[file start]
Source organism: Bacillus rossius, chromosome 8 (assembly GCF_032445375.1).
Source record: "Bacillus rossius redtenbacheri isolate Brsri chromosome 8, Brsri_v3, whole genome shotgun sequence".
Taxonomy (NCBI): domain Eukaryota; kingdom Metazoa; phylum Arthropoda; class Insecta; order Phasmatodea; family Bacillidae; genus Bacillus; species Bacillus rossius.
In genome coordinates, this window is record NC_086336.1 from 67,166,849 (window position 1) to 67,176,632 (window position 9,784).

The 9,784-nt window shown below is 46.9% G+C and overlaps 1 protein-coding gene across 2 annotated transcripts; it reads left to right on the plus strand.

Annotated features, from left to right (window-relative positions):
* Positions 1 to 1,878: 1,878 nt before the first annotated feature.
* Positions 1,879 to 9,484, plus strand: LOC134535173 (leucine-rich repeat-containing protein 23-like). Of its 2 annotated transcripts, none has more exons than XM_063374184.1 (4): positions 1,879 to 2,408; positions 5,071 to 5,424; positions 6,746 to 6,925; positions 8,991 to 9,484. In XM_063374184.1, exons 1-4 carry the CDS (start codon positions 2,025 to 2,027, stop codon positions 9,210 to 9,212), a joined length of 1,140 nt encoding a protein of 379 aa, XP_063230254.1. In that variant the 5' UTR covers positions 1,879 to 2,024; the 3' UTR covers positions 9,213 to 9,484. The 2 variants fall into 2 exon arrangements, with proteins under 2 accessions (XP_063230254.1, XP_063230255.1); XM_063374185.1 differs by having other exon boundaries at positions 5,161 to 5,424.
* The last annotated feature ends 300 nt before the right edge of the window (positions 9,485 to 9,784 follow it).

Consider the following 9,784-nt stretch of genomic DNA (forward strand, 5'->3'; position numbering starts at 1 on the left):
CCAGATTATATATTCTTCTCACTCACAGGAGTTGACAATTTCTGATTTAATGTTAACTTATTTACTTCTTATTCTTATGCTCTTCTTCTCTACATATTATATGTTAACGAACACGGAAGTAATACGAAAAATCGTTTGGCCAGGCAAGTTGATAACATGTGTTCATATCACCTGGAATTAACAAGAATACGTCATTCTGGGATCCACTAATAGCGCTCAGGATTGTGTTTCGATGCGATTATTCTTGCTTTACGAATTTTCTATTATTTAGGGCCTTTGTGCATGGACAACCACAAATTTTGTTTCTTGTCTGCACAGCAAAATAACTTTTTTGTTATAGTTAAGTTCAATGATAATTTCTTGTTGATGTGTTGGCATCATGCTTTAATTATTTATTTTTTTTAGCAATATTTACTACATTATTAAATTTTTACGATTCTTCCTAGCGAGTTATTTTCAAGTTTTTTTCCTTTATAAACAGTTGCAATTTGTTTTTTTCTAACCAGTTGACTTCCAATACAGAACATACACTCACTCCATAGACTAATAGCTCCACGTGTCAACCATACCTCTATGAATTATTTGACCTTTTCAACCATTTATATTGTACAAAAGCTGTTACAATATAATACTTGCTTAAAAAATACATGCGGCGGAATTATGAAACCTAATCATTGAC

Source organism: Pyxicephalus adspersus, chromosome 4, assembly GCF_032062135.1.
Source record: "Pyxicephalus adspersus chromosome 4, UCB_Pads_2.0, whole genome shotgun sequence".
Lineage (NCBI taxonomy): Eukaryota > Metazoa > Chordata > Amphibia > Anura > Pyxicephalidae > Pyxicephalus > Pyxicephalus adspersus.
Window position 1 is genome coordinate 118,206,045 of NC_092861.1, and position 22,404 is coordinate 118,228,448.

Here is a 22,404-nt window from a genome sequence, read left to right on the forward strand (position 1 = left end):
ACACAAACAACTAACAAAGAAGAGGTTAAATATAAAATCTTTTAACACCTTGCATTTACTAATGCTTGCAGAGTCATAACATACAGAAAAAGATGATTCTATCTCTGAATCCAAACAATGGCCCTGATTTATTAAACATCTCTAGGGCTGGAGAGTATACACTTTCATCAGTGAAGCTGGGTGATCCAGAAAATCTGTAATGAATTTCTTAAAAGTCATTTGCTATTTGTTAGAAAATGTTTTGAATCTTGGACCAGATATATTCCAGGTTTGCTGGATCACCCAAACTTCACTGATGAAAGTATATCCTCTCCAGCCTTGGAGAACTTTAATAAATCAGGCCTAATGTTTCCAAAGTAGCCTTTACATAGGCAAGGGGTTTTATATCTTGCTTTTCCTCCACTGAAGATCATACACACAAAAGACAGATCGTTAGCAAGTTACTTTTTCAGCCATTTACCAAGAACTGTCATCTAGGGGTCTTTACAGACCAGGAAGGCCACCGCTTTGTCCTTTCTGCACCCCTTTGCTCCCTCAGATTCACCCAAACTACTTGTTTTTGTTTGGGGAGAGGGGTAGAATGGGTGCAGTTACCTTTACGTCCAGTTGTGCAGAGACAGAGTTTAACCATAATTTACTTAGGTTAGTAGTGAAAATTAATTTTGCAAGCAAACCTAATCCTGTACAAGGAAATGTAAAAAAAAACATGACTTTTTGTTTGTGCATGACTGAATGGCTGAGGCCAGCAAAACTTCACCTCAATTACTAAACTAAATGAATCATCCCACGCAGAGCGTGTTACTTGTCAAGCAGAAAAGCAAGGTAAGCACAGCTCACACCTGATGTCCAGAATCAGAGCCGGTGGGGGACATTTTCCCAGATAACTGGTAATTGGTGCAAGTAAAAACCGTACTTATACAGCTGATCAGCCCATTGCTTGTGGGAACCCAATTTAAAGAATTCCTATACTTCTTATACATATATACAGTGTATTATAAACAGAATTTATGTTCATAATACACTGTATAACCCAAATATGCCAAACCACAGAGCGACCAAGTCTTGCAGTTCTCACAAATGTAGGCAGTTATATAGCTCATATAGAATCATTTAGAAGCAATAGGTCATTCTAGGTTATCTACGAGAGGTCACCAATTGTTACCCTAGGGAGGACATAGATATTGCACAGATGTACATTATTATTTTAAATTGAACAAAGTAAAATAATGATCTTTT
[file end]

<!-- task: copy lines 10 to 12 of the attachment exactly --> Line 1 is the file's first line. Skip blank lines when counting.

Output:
Consider the following 9,784-nt stretch of genomic DNA (forward strand, 5'->3'; position numbering starts at 1 on the left):
CCAGATTATATATTCTTCTCACTCACAGGAGTTGACAATTTCTGATTTAATGTTAACTTATTTACTTCTTATTCTTATGCTCTTCTTCTCTACATATTATATGTTAACGAACACGGAAGTAATACGAAAAATCGTTTGGCCAGGCAAGTTGATAACATGTGTTCATATCACCTGGAATTAACAAGAATACGTCATTCTGGGATCCACTAATAGCGCTCAGGATTGTGTTTCGATGCGATTATTCTTGCTTTACGAATTTTCTATTATTTAGGGCCTTTGTGCATGGACAACCACAAATTTTGTTTCTTGTCTGCACAGCAAAATAACTTTTTTGTTATAGTTAAGTTCAATGATAATTTCTTGTTGATGTGTTGGCATCATGCTTTAATTATTTATTTTTTTTAGCAATATTTACTACATTATTAAATTTTTACGATTCTTCCTAGCGAGTTATTTTCAAGTTTTTTTCCTTTATAAACAGTTGCAATTTGTTTTTTTCTAACCAGTTGACTTCCAATACAGAACATACACTCACTCCATAGACTAATAGCTCCACGTGTCAACCATACCTCTATGAATTATTTGACCTTTTCAACCATTTATATTGTACAAAAGCTGTTACAATATAATACTTGCTTAAAAAATACATGCGGCGGAATTATGAAACCTAATCATTGAC

Source organism: Pyxicephalus adspersus, chromosome 4, assembly GCF_032062135.1.